There is a point at which everything becomes simple
and there is no longer any question of choice,
because all you have staked will be lost if you look back.
Life’s point of no return.
Sorry, I’ve neglected my nature blog for a couple of weeks, but I’ve been very busy offline (furniture repairs and restoration) and hunting for a new (ground floor) apartment. This post is for Linda (who was looking for a few pink water lilies recently).
This image is from that old USB stick I found the other week. Out of the 3000 images on the USB, there are many that were deleted from my old 2012 Mac Pro laptop Photo Library, OR just a double of what I have on my current 2019 iMac desktop. I can’t seem to un-do the editing on any of these images and I’d like to un-crop this one to see what was on the top/bottom of the original image. Quite clearly I cropped about 1/3 off it for the image to be this size and shape.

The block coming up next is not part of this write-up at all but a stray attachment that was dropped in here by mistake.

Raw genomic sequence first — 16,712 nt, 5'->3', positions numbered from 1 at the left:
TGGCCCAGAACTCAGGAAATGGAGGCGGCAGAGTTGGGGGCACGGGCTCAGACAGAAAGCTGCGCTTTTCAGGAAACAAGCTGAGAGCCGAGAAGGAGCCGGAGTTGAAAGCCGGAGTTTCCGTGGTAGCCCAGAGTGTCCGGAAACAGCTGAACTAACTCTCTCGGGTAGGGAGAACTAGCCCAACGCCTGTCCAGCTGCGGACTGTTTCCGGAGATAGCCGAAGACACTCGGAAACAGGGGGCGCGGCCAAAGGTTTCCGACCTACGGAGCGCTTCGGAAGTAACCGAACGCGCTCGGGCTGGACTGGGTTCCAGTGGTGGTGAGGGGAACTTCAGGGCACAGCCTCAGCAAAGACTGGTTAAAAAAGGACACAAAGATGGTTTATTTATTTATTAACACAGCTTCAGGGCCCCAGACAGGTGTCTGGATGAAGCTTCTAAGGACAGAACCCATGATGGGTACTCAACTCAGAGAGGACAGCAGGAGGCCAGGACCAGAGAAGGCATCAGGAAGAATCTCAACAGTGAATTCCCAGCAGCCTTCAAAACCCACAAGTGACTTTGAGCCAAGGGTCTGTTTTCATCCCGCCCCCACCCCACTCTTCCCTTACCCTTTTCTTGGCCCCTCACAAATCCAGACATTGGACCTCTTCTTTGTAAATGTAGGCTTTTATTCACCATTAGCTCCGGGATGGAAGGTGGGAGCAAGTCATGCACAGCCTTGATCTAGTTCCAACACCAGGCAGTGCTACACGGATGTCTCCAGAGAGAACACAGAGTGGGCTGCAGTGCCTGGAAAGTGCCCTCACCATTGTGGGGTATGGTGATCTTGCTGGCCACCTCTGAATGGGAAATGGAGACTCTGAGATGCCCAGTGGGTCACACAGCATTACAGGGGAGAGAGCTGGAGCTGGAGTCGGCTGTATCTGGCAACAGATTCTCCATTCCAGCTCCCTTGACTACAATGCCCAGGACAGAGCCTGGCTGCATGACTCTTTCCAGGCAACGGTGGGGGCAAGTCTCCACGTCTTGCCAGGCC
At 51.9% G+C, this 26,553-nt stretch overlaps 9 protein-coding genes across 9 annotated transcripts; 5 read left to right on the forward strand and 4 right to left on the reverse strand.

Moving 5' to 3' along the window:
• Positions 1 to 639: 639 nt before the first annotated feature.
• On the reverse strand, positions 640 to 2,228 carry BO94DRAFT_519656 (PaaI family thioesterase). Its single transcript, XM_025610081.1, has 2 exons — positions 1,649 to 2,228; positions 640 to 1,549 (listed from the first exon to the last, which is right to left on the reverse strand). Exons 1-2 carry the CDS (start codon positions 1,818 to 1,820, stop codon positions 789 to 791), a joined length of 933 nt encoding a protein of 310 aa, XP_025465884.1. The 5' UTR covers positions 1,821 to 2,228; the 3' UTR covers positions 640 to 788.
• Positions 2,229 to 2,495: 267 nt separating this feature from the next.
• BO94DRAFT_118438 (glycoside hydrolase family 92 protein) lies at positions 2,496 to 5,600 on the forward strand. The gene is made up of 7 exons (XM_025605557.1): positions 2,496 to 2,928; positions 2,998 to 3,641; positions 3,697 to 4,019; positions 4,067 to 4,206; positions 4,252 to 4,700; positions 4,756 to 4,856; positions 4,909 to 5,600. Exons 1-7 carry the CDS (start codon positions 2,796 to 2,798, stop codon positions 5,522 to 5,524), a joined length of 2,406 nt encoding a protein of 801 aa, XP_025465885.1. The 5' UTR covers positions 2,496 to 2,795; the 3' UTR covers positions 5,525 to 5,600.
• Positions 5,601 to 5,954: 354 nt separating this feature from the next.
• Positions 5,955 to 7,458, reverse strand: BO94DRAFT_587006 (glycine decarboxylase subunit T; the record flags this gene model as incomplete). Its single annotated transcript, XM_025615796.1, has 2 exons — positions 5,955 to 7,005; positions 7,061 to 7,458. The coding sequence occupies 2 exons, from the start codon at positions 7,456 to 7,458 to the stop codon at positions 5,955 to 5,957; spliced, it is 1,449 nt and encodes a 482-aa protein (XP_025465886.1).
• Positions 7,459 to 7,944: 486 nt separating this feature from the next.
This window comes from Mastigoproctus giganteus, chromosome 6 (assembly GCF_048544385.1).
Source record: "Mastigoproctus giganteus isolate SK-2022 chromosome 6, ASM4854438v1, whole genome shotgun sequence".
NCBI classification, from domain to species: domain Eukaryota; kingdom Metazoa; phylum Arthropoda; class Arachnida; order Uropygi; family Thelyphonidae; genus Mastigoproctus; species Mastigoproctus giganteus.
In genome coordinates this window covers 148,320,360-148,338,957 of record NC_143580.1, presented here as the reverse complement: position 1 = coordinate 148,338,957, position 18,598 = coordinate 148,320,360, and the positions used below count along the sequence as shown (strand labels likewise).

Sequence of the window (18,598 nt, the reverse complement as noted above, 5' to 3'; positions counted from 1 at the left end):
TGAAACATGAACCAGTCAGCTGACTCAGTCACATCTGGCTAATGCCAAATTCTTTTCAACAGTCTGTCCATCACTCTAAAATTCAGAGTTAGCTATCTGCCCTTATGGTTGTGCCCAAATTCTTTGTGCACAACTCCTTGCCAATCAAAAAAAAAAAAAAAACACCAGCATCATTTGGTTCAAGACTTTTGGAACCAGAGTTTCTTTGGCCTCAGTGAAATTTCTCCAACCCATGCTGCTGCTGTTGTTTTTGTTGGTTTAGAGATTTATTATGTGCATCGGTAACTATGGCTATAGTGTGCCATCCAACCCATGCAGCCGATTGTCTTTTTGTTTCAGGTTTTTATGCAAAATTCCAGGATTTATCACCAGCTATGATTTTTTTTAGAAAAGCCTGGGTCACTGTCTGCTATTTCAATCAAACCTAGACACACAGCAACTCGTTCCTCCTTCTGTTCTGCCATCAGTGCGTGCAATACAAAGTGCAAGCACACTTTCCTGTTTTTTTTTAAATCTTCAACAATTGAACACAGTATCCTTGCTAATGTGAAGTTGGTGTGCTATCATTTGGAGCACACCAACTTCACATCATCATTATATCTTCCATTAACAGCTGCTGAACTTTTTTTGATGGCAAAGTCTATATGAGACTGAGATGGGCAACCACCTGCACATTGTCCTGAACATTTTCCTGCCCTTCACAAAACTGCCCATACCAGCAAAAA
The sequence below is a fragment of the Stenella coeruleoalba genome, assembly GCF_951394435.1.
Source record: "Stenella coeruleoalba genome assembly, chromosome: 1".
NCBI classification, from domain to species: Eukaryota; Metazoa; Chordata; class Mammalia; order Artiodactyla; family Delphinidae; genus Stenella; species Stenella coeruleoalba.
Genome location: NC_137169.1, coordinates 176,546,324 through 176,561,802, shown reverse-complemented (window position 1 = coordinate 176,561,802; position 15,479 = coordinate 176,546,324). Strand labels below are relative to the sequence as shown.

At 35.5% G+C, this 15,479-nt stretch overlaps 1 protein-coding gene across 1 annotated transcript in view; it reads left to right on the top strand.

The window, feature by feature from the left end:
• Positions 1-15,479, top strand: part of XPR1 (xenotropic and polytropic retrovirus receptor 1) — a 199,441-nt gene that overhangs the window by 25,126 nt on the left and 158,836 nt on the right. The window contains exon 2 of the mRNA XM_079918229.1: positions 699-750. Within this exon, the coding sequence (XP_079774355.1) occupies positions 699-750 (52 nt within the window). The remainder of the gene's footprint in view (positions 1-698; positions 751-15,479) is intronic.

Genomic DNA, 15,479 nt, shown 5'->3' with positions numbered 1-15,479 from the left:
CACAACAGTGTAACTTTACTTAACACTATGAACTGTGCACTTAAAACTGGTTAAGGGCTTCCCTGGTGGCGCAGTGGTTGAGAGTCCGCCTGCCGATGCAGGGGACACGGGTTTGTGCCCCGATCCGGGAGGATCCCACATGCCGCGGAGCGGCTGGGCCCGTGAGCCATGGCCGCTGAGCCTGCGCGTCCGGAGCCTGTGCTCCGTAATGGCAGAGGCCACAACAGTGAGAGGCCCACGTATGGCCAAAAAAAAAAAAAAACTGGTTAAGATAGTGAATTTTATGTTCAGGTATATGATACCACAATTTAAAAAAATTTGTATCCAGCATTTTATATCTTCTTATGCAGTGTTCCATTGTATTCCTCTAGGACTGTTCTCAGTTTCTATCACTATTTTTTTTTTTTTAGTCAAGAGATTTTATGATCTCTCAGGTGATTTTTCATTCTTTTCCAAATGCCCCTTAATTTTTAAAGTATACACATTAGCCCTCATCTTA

It was obviously made in deep shade (in the Rhodendron area of the Royal Botanic Gardens) and the flowers such a beautiful mauve that I thought the flower lovers among you might like to see it.
I haven’t been back to the Royal Botanic Gardens since I moved to the western suburbs, but I often wonder what changes the RBG garden staff have made in my absence. I can’t help but wonder how this year’s weird summer weather has affected the current flower beds also.
Not sure whether this unusual flower is a ROUND-LEAF FANFLOWER or a FAIRY FANFLOWER, but I do know it’s genus is Scaevola. I just hate it when my encyclopaedias and the internet have conflicting information as I’m just an amateur when it comes to gardening and don’t have the time, or inclination, to spend hours trying to work out what is right, what is wrong OR even……..whether its just a flower/plant with various Common Names.
If I had a real in-ground garden, instead of 12-15 potted plants on a tiled balcony, this is one plant I’d grow. Gosh, I could even grow it now (in a container), but at the moment, I grow mainly Herbs and a few leafy green vegetables (plus a couple of long-flowering plants). After last summer’s highly successful tomato crop on my west-facing balcony, next Spring I might even try some other sun-loving vegetables that can be successfully grown in containers, but I do prefer the quicker yielding leafy crops.
I love blue or purple/blue flowers and this became a favourite after I made the first photos some years ago.